Lawyers charge different fees depending on their experience, expertise, and the nature of your case. Some lawyers may charge a fixed fee, an hourly rate, a contingency fee (permitted in only specific situations), or a combination of these. You should ask your lawyer about their billing method, the estimated total cost, the frequency of invoices, and the payment options. You should also inquire about any additional expenses, such as court fees, filing fees, or expert fees. You should get a written fee agreement that outlines the terms and conditions of your lawyer's services. Bear in mind, however, that lawyers may only be able to properly assess the amount of work involved in your matter as the work unfolds. This is because one does not know what the other side’s case will be like, the quantity and evidence that will be relied upon and the exact extent of the parties’ dispute. Early estimates are likely to be just that, an estimate.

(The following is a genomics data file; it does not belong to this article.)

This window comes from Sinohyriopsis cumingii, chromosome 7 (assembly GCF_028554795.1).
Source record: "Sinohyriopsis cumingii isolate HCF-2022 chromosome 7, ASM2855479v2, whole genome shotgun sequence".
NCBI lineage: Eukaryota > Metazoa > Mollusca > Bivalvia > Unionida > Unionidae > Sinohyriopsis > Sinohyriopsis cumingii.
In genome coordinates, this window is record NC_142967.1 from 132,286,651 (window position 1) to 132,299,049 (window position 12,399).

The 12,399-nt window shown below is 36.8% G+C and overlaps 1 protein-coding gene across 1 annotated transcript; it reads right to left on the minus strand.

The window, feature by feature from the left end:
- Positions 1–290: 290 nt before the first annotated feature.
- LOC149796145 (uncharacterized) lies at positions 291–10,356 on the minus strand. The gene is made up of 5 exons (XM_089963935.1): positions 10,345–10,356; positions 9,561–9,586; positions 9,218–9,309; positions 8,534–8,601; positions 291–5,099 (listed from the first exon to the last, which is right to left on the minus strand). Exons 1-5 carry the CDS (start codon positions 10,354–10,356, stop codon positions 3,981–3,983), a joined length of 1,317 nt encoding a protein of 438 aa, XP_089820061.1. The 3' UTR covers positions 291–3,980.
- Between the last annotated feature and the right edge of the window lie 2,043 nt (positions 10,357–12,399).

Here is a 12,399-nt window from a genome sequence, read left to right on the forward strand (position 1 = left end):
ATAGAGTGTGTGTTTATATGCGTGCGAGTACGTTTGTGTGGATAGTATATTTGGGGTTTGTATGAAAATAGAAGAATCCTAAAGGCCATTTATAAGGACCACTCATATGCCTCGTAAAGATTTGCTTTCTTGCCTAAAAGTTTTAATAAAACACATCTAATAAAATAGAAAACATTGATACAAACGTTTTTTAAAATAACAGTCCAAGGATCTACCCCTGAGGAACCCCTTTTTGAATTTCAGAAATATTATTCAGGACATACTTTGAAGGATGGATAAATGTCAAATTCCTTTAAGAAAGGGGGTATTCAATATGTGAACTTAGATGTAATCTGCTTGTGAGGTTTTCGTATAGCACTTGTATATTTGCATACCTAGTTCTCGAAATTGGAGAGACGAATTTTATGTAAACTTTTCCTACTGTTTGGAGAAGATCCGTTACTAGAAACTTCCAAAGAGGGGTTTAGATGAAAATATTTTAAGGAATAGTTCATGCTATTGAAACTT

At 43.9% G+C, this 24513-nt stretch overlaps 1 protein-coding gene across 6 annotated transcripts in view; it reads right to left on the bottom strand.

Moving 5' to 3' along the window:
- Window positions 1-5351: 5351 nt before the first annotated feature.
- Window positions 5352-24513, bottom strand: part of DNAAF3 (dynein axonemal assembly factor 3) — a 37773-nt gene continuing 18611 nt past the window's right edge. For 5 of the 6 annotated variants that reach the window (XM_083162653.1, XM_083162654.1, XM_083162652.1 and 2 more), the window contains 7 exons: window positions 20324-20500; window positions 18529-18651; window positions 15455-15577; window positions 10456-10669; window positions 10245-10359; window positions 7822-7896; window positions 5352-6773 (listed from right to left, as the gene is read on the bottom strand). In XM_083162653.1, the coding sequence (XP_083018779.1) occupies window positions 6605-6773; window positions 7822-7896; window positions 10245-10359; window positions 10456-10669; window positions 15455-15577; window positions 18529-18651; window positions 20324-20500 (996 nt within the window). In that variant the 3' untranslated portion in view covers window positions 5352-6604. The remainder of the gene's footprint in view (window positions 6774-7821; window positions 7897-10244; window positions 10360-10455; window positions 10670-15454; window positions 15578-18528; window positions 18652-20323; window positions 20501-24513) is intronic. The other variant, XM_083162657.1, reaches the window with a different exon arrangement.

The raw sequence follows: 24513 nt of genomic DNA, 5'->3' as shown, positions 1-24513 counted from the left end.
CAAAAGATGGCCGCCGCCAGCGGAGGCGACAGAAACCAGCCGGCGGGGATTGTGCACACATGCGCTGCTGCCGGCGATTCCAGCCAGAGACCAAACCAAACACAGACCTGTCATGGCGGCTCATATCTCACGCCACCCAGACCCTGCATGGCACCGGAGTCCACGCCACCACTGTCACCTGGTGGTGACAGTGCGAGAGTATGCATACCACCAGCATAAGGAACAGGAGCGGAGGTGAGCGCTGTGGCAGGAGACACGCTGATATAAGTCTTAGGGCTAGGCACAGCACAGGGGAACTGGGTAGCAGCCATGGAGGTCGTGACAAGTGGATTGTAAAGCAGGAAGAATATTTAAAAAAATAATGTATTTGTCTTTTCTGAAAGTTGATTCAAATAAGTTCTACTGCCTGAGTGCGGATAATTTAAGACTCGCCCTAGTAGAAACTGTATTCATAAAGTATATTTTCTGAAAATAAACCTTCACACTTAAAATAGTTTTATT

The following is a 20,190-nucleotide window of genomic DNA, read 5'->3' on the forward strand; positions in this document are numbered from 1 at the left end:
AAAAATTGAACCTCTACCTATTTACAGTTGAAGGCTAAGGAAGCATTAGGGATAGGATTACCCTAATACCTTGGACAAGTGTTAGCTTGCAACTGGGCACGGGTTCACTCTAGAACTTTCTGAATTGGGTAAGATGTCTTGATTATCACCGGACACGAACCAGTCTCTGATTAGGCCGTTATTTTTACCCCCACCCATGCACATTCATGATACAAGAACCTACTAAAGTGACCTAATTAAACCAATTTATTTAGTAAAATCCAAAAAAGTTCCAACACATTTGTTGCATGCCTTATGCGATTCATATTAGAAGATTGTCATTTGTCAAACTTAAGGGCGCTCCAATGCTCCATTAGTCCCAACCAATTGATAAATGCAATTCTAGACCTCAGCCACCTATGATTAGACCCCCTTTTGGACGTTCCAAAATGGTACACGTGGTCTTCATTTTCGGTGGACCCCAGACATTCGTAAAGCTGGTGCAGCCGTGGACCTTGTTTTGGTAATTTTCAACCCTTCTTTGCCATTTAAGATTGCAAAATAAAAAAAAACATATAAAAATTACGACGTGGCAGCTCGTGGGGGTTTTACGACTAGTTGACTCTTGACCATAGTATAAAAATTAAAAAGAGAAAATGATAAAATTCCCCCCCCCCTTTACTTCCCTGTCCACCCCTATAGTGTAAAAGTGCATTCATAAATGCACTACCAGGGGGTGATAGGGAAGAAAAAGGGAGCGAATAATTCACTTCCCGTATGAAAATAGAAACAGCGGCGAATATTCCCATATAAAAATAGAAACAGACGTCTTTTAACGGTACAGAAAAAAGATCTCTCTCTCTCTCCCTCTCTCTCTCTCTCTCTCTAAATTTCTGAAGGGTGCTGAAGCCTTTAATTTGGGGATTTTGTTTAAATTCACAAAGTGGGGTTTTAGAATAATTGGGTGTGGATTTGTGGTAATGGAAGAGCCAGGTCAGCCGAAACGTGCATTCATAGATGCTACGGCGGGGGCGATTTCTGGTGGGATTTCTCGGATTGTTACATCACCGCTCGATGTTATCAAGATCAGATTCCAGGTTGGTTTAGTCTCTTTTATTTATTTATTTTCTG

4.   Choose a Lawyer You Trust and Feel Comfortable With


client should feel comfortable with lawyer

Most people are referred to a lawyer from a friend or relative or choose popular public figures. However, you should choose a lawyer you trust and feel comfortable with. You will be sharing personal and sensitive information with your lawyer, and you will need to work with them closely throughout your case. Therefore, you should look for a lawyer who has the relevant experience and expertise in your area of law, who communicates clearly and explains legal matters in a way that you understand, and who listens to your needs and concerns. You can ask for referrals from friends, family, or other professionals, or you can search online for reviews and ratings of lawyers. You can also contact the Law Associatio of Trinidad and Tobago for a list of lawyers (available on their website) or legal aid office for assistance in finding a suitable lawyer.